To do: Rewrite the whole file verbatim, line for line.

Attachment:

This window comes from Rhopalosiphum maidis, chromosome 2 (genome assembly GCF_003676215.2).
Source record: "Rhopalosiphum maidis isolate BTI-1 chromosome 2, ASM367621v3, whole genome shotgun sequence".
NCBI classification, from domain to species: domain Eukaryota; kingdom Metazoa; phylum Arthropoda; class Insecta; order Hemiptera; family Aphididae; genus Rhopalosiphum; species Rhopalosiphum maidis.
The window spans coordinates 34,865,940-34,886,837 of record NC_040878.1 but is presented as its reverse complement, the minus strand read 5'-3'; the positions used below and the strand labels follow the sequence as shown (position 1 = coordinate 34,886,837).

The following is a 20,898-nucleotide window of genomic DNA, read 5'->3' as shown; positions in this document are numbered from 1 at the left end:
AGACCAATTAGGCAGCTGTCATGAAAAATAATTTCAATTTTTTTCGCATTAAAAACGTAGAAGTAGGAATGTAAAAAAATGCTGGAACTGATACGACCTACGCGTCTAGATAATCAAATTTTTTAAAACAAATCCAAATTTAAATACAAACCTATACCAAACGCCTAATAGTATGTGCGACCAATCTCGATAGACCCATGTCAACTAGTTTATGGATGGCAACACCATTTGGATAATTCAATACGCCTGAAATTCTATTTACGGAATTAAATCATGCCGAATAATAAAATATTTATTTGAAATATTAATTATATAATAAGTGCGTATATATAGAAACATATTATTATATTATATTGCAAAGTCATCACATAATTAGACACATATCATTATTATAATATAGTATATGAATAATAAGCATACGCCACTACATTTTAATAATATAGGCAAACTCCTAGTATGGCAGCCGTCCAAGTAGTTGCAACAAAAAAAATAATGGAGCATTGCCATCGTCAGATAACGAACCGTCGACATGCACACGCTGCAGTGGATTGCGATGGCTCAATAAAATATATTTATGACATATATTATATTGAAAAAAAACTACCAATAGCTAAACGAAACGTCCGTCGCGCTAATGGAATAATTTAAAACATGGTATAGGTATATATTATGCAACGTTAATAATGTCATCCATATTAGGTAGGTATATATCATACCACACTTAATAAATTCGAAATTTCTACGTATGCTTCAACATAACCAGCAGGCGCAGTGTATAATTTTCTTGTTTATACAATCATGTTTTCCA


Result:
This window comes from Rhopalosiphum maidis, chromosome 2 (genome assembly GCF_003676215.2).
Source record: "Rhopalosiphum maidis isolate BTI-1 chromosome 2, ASM367621v3, whole genome shotgun sequence".
NCBI classification, from domain to species: domain Eukaryota; kingdom Metazoa; phylum Arthropoda; class Insecta; order Hemiptera; family Aphididae; genus Rhopalosiphum; species Rhopalosiphum maidis.
The window spans coordinates 34,865,940-34,886,837 of record NC_040878.1 but is presented as its reverse complement, the minus strand read 5'-3'; the positions used below and the strand labels follow the sequence as shown (position 1 = coordinate 34,886,837).

The following is a 20,898-nucleotide window of genomic DNA, read 5'->3' as shown; positions in this document are numbered from 1 at the left end:
AGACCAATTAGGCAGCTGTCATGAAAAATAATTTCAATTTTTTTCGCATTAAAAACGTAGAAGTAGGAATGTAAAAAAATGCTGGAACTGATACGACCTACGCGTCTAGATAATCAAATTTTTTAAAACAAATCCAAATTTAAATACAAACCTATACCAAACGCCTAATAGTATGTGCGACCAATCTCGATAGACCCATGTCAACTAGTTTATGGATGGCAACACCATTTGGATAATTCAATACGCCTGAAATTCTATTTACGGAATTAAATCATGCCGAATAATAAAATATTTATTTGAAATATTAATTATATAATAAGTGCGTATATATAGAAACATATTATTATATTATATTGCAAAGTCATCACATAATTAGACACATATCATTATTATAATATAGTATATGAATAATAAGCATACGCCACTACATTTTAATAATATAGGCAAACTCCTAGTATGGCAGCCGTCCAAGTAGTTGCAACAAAAAAAATAATGGAGCATTGCCATCGTCAGATAACGAACCGTCGACATGCACACGCTGCAGTGGATTGCGATGGCTCAATAAAATATATTTATGACATATATTATATTGAAAAAAAACTACCAATAGCTAAACGAAACGTCCGTCGCGCTAATGGAATAATTTAAAACATGGTATAGGTATATATTATGCAACGTTAATAATGTCATCCATATTAGGTAGGTATATATCATACCACACTTAATAAATTCGAAATTTCTACGTATGCTTCAACATAACCAGCAGGCGCAGTGTATAATTTTCTTGTTTATACAATCATGTTTTCCA